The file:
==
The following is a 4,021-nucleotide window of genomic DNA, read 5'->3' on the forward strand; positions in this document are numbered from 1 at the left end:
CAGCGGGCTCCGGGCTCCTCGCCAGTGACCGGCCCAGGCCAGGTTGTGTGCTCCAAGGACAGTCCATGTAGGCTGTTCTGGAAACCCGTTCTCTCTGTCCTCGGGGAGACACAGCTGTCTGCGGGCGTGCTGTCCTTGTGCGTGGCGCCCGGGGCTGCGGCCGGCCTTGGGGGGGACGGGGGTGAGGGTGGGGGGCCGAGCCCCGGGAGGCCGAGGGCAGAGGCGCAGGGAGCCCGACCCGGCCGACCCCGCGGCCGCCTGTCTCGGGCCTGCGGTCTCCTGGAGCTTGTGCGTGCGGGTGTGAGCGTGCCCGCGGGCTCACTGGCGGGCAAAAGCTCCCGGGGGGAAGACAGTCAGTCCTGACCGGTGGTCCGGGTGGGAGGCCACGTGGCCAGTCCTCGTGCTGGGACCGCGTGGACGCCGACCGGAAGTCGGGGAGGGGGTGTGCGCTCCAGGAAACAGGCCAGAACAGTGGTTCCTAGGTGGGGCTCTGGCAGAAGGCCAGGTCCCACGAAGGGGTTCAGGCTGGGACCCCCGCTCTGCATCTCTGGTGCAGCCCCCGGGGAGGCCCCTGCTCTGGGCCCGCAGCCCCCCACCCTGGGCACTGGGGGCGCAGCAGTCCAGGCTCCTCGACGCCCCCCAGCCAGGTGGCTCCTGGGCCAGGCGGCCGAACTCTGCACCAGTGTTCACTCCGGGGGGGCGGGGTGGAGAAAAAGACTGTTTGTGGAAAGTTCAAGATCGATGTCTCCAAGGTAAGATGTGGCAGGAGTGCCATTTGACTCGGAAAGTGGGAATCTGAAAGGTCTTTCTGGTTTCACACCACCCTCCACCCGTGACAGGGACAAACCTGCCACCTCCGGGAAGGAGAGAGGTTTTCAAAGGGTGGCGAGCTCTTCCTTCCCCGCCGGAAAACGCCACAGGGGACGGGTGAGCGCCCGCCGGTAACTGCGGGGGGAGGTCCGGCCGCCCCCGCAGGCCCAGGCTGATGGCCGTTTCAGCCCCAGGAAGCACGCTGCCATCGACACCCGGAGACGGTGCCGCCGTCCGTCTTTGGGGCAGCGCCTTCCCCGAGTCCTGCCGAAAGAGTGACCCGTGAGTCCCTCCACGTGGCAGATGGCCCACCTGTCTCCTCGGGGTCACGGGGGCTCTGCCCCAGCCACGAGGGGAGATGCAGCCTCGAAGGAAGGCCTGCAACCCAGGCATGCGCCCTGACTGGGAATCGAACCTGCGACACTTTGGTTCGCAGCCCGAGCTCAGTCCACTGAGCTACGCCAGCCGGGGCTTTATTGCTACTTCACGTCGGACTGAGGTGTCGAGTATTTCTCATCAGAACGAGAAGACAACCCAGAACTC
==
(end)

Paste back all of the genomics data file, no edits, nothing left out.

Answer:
The following is a 4,021-nucleotide window of genomic DNA, read 5'->3' on the forward strand; positions in this document are numbered from 1 at the left end:
CAGCGGGCTCCGGGCTCCTCGCCAGTGACCGGCCCAGGCCAGGTTGTGTGCTCCAAGGACAGTCCATGTAGGCTGTTCTGGAAACCCGTTCTCTCTGTCCTCGGGGAGACACAGCTGTCTGCGGGCGTGCTGTCCTTGTGCGTGGCGCCCGGGGCTGCGGCCGGCCTTGGGGGGGACGGGGGTGAGGGTGGGGGGCCGAGCCCCGGGAGGCCGAGGGCAGAGGCGCAGGGAGCCCGACCCGGCCGACCCCGCGGCCGCCTGTCTCGGGCCTGCGGTCTCCTGGAGCTTGTGCGTGCGGGTGTGAGCGTGCCCGCGGGCTCACTGGCGGGCAAAAGCTCCCGGGGGGAAGACAGTCAGTCCTGACCGGTGGTCCGGGTGGGAGGCCACGTGGCCAGTCCTCGTGCTGGGACCGCGTGGACGCCGACCGGAAGTCGGGGAGGGGGTGTGCGCTCCAGGAAACAGGCCAGAACAGTGGTTCCTAGGTGGGGCTCTGGCAGAAGGCCAGGTCCCACGAAGGGGTTCAGGCTGGGACCCCCGCTCTGCATCTCTGGTGCAGCCCCCGGGGAGGCCCCTGCTCTGGGCCCGCAGCCCCCCACCCTGGGCACTGGGGGCGCAGCAGTCCAGGCTCCTCGACGCCCCCCAGCCAGGTGGCTCCTGGGCCAGGCGGCCGAACTCTGCACCAGTGTTCACTCCGGGGGGGCGGGGTGGAGAAAAAGACTGTTTGTGGAAAGTTCAAGATCGATGTCTCCAAGGTAAGATGTGGCAGGAGTGCCATTTGACTCGGAAAGTGGGAATCTGAAAGGTCTTTCTGGTTTCACACCACCCTCCACCCGTGACAGGGACAAACCTGCCACCTCCGGGAAGGAGAGAGGTTTTCAAAGGGTGGCGAGCTCTTCCTTCCCCGCCGGAAAACGCCACAGGGGACGGGTGAGCGCCCGCCGGTAACTGCGGGGGGAGGTCCGGCCGCCCCCGCAGGCCCAGGCTGATGGCCGTTTCAGCCCCAGGAAGCACGCTGCCATCGACACCCGGAGACGGTGCCGCCGTCCGTCTTTGGGGCAGCGCCTTCCCCGAGTCCTGCCGAAAGAGTGACCCGTGAGTCCCTCCACGTGGCAGATGGCCCACCTGTCTCCTCGGGGTCACGGGGGCTCTGCCCCAGCCACGAGGGGAGATGCAGCCTCGAAGGAAGGCCTGCAACCCAGGCATGCGCCCTGACTGGGAATCGAACCTGCGACACTTTGGTTCGCAGCCCGAGCTCAGTCCACTGAGCTACGCCAGCCGGGGCTTTATTGCTACTTCACGTCGGACTGAGGTGTCGAGTATTTCTCATCAGAACGAGAAGACAACCCAGAACTC